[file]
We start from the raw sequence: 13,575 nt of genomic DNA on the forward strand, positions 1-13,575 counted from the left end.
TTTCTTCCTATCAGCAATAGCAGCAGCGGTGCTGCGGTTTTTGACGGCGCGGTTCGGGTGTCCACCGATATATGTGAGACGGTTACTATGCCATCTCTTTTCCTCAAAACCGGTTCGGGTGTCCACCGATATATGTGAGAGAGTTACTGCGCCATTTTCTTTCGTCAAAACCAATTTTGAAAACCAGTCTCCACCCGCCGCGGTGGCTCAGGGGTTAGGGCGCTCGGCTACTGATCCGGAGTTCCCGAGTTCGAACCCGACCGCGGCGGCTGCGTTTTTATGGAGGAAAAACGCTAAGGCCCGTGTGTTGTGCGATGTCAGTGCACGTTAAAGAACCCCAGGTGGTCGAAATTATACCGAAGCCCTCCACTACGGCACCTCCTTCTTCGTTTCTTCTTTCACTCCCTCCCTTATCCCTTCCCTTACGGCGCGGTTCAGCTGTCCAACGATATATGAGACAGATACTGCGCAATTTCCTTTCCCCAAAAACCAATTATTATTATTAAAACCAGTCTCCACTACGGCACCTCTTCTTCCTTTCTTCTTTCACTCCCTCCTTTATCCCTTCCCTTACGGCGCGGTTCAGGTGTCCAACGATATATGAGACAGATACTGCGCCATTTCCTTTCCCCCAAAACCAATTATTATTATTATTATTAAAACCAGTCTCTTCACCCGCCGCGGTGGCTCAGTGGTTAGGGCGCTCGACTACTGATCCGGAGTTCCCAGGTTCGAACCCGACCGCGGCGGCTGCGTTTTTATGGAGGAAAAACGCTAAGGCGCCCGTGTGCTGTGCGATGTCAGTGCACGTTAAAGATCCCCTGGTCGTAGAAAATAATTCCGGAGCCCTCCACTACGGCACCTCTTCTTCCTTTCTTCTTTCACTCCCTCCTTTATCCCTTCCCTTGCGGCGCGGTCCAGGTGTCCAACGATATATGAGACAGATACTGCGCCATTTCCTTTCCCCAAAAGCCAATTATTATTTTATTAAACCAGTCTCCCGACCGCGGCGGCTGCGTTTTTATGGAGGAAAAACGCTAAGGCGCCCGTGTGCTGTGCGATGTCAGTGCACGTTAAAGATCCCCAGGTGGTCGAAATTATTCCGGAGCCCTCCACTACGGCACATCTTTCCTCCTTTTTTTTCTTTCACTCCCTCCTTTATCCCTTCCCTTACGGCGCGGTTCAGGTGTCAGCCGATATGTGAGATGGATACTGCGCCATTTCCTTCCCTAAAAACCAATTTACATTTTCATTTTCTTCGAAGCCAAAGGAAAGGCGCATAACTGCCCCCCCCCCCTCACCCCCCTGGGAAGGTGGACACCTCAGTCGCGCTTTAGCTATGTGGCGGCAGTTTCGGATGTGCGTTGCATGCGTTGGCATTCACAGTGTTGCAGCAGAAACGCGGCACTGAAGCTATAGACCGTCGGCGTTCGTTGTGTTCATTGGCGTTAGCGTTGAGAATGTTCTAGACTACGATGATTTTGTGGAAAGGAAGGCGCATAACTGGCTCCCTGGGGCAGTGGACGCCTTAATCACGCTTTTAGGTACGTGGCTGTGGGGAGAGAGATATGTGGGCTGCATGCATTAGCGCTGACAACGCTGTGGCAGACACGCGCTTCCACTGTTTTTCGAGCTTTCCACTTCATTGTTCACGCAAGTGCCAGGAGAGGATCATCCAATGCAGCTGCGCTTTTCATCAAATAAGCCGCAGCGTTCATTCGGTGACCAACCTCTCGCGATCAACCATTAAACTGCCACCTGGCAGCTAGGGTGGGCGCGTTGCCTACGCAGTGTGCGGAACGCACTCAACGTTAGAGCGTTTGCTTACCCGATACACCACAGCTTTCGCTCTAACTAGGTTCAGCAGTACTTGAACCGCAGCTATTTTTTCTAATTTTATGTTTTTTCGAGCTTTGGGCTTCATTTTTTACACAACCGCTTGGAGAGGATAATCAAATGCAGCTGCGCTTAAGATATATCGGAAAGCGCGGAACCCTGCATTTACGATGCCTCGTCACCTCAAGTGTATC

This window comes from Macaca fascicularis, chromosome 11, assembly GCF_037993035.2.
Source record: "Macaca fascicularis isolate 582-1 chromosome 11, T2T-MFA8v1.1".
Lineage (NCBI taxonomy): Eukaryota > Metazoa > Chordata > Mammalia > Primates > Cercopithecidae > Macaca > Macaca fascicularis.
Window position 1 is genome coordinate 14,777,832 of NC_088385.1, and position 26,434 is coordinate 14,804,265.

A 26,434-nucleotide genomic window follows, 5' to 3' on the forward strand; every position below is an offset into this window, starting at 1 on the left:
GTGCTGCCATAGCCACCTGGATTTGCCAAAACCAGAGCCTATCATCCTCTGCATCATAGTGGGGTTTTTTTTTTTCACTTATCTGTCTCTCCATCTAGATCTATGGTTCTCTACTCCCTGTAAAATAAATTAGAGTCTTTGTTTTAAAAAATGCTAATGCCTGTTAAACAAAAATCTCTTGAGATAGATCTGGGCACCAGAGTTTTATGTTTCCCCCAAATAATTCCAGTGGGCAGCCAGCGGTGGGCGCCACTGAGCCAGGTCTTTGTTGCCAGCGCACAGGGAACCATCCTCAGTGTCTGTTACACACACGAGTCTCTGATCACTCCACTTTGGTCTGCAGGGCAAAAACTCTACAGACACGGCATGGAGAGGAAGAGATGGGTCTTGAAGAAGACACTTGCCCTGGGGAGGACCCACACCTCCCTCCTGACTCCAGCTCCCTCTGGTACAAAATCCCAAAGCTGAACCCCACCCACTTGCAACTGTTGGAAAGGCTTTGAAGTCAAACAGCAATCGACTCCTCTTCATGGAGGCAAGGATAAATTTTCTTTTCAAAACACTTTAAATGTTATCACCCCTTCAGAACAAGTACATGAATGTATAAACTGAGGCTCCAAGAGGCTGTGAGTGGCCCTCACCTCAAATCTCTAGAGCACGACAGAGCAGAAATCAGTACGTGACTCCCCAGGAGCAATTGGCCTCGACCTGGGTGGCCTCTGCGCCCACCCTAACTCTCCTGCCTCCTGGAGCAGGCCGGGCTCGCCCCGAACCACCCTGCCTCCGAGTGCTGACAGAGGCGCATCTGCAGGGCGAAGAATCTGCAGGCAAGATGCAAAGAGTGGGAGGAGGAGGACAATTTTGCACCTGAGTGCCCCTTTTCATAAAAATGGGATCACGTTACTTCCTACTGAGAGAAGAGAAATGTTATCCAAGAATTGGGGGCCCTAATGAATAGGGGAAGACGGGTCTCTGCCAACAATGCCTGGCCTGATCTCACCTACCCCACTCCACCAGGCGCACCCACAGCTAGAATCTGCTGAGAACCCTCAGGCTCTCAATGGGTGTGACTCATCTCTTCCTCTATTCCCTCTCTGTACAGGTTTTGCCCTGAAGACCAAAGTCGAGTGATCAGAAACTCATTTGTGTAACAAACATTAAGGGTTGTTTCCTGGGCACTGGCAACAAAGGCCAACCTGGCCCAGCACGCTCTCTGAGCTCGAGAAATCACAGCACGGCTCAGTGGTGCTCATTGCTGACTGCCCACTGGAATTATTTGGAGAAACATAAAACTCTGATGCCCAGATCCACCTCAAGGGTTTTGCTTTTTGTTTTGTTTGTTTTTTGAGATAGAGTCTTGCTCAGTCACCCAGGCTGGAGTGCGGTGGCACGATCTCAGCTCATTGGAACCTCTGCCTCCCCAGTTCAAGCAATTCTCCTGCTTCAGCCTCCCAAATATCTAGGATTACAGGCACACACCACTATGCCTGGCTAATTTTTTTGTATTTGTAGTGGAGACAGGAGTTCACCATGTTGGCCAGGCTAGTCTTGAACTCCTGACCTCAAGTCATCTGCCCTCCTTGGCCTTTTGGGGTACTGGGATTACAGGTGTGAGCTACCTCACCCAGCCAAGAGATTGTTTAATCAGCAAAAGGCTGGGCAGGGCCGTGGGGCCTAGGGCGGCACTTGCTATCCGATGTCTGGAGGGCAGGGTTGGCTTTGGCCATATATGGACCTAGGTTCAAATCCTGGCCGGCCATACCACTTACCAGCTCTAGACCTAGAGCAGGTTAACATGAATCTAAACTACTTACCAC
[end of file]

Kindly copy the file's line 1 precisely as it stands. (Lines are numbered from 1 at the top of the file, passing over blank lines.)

We start from the raw sequence: 13,575 nt of genomic DNA on the forward strand, positions 1-13,575 counted from the left end.